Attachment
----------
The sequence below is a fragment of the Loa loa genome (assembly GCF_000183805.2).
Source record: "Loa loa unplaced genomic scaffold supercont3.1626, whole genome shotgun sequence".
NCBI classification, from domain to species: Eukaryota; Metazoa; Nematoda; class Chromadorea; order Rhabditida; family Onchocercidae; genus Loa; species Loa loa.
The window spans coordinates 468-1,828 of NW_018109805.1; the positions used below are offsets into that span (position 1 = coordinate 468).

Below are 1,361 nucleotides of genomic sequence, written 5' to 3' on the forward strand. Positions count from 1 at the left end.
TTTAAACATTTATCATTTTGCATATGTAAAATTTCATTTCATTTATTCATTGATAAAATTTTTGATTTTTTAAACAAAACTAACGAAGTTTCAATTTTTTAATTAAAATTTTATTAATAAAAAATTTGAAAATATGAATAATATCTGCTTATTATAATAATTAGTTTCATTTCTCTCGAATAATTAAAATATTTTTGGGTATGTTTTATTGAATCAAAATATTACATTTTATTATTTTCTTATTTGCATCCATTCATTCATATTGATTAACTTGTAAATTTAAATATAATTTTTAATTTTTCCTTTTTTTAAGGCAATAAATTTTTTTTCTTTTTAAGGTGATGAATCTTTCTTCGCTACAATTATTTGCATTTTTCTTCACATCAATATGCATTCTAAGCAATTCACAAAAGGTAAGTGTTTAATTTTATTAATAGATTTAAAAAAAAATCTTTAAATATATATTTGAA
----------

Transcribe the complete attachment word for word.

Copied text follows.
The sequence below is a fragment of the Loa loa genome (assembly GCF_000183805.2).
Source record: "Loa loa unplaced genomic scaffold supercont3.1626, whole genome shotgun sequence".
NCBI classification, from domain to species: Eukaryota; Metazoa; Nematoda; class Chromadorea; order Rhabditida; family Onchocercidae; genus Loa; species Loa loa.
The window spans coordinates 468-1,828 of NW_018109805.1; the positions used below are offsets into that span (position 1 = coordinate 468).

Below are 1,361 nucleotides of genomic sequence, written 5' to 3' on the forward strand. Positions count from 1 at the left end.
TTTAAACATTTATCATTTTGCATATGTAAAATTTCATTTCATTTATTCATTGATAAAATTTTTGATTTTTTAAACAAAACTAACGAAGTTTCAATTTTTTAATTAAAATTTTATTAATAAAAAATTTGAAAATATGAATAATATCTGCTTATTATAATAATTAGTTTCATTTCTCTCGAATAATTAAAATATTTTTGGGTATGTTTTATTGAATCAAAATATTACATTTTATTATTTTCTTATTTGCATCCATTCATTCATATTGATTAACTTGTAAATTTAAATATAATTTTTAATTTTTCCTTTTTTTAAGGCAATAAATTTTTTTTCTTTTTAAGGTGATGAATCTTTCTTCGCTACAATTATTTGCATTTTTCTTCACATCAATATGCATTCTAAGCAATTCACAAAAGGTAAGTGTTTAATTTTATTAATAGATTTAAAAAAAAATCTTTAAATATATATTTGAA